In 2008, a man named Satoshi Nakamoto published a paper on the Internet which describes bitcoin software. In 2009, he released the first software to initiate the bitcoin network as well as the first units of bitcoin currency.
Nakamoto has effectively been careful to maintain anonymity – so much so that some have called into question whether the very name Nakamoto represents an individual or a group of individuals.
According to The New York Times, Nakamoto might have been motivated to initiate bitcoin in reaction to the 2008 financial crisis. He posted a note in the bitcoin network’s transaction database which reads “The Times 03/Jan/2009 Chancellor on brink of second bailout for banks.”
Soon afterward, a comment on bitcointalk forums remarked about a purchase of two pizzas from Papa John’s. A bitcoin miner from Florida – Laszlo Hanyecz paid 10,000 bitcoins – the equivalent of $25 – for the pies.
The first bitcoin transaction and the first mobile transaction took place in 2010. On November 10 of that same year, bitcoin’s transactions exceeded $1 million. At this point the value of a bitcoin was $0.50.
In the spring of 2011, BitPay, a large merchant services provider, introduced a smartphone wallet. They also created large Bitcoin partnerships, embracing, for instance, WordPress, Newegg and The St. Petersburg College Football Bowl in “The Bitcoin Bowl.”
BitPay declared in October 2012 that over 1,000 merchants were now accepting bitcoin through its payment processing system. In February 2013, Coinbase, a bitcoin payment processor, announced it sold $1 million worth of bitcoins in one month at more than $22 per bitcoin. The Internet Archive declared it would now accept bitcoin donations and it would offer employees the option to receive a portion of their compensation in bitcoin.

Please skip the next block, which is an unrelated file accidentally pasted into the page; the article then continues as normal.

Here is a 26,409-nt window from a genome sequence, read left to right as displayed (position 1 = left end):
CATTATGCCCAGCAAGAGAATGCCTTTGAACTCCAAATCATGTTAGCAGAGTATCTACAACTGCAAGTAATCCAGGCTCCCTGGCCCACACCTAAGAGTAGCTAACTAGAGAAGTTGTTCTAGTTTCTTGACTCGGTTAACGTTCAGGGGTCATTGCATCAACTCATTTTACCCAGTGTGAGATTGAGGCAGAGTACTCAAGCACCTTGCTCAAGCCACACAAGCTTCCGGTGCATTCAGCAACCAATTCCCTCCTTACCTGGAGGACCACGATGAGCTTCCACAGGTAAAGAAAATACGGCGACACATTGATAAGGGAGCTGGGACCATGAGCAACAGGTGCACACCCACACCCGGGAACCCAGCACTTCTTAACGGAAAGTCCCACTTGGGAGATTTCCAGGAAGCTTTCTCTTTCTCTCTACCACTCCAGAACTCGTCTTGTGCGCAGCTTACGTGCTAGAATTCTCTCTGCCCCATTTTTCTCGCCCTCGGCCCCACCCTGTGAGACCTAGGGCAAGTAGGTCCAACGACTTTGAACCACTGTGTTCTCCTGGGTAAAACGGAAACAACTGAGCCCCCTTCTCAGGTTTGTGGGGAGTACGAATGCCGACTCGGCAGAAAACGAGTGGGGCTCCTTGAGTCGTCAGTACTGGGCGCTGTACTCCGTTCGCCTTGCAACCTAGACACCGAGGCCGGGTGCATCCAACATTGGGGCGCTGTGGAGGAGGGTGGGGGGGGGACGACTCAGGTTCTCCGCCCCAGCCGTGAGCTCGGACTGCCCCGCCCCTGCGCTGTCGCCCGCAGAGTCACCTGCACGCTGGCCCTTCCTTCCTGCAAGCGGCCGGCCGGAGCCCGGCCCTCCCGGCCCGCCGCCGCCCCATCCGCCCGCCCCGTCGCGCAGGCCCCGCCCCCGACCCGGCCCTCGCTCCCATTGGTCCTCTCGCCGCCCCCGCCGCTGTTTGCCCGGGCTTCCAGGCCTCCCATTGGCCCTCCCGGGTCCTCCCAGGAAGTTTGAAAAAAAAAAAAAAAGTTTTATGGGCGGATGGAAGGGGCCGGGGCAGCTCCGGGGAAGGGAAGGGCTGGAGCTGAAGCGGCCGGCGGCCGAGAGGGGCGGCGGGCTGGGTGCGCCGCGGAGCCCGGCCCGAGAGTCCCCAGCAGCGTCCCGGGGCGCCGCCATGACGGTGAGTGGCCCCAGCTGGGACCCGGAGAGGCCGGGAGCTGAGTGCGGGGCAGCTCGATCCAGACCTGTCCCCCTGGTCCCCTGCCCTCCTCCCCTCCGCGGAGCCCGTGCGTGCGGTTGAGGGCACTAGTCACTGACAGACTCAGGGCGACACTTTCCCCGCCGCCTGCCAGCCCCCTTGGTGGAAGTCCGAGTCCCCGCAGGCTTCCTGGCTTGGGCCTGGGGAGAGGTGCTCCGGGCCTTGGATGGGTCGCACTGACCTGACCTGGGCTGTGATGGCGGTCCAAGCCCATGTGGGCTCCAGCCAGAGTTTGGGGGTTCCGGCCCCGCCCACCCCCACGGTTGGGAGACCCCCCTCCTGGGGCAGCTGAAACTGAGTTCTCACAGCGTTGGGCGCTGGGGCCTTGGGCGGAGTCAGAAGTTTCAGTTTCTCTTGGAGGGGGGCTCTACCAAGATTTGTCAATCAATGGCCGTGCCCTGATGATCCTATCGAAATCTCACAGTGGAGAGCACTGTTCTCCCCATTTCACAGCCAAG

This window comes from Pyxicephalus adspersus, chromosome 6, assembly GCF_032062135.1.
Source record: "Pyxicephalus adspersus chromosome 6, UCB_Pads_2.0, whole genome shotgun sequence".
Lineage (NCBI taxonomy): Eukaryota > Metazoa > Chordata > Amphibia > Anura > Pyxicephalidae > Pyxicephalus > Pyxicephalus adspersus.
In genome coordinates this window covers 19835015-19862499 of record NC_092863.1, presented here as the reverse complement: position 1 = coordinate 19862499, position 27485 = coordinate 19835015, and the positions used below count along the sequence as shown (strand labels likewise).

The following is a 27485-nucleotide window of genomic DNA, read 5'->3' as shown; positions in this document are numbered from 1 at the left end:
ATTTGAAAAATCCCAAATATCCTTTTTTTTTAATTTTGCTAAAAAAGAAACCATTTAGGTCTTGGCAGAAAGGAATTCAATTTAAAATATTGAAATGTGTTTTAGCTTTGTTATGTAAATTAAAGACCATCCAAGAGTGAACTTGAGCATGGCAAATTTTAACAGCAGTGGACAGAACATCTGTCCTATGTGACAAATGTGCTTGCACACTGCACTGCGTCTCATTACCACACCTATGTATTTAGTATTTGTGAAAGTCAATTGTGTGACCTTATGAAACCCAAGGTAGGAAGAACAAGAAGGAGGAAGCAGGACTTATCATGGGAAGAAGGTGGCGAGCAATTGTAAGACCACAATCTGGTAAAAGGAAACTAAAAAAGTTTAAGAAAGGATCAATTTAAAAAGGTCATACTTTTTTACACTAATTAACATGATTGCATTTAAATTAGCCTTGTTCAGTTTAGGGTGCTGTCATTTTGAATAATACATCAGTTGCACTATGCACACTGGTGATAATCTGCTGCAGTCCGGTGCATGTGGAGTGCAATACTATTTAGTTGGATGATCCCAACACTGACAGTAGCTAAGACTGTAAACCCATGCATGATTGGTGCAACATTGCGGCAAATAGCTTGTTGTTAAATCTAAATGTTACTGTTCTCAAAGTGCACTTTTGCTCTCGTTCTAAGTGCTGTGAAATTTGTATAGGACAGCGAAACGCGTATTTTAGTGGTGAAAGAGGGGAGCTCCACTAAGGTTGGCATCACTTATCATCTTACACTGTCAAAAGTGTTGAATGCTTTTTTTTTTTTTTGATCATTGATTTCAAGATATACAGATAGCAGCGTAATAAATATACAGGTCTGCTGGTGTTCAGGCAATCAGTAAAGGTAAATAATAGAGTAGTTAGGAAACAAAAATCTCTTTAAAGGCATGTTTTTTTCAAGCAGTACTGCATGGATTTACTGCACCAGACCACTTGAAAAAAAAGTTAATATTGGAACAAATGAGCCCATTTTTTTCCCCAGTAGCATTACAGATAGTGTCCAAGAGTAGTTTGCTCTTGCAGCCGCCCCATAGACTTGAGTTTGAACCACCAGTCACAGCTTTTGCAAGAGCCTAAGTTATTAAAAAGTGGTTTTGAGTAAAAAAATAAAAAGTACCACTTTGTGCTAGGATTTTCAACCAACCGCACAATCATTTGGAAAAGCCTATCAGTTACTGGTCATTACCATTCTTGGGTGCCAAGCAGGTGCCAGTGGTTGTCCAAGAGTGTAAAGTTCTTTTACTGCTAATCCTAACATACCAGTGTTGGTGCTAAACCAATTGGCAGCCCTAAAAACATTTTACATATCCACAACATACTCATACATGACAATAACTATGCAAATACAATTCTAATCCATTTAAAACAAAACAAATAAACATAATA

On the heels of new China exchanges and bitcoin miners, the value of bitcoin jumped from US$125 in September, 2013 to over US$1,100 by the end of November in the same year. Subsequently, the market capitalization value of bitcoin went from US$1.5 Billion to US$13.5 Billion in about sixty days.
In October, 2013 Bitcoiniacs and Robocoin initiated the world’s first bitcoin ATM in Vancouver, British Columbia in Canada. The following month, the University of Nicosia began accepting bitcoin for the payment of tuition. In the latter half of 2014, Overstock.com announced it would accept bitcoin. Also in 2014, the D Las Vegas Casino Hotel and Golden Gate Hotel & Casino Properties in downtown Las Vegas began accepting bitcoin.
As a dramatic development in the history of currency, bitcoin has had its share of legal challenges. On August 6, 2013, in Federal Court, the Eastern District of Texas of the Fifth Circuit ruled that bitcoins are a “currency or a form of money”, as defined by Federal Securities Laws, and were therefore subject to the court’s jurisdiction. Also, Germany’s Finance Ministry defined bitcoins as a “unit of account,” a financial instrument (though not a currency) with legal and tax ramifications.
The company TeraExchange, LLC, received approval from the U.S. Commodity Futures Trading Commission (CFTC) in September, 2014, to list an over-the-counter swap product priced in bitcoin. This was the first time a regulatory agency in the United States approved a financial product in bitcoin.
With increasing privacy concerns and the desire for a faster clearing process than what banks now offer, the public will increasingly choose merchants who accept bitcoin for products and services. The Nakamoto legacy – the creation of a digital and decentralized currency not linked to a promise or government fiat – has clearly taken hold.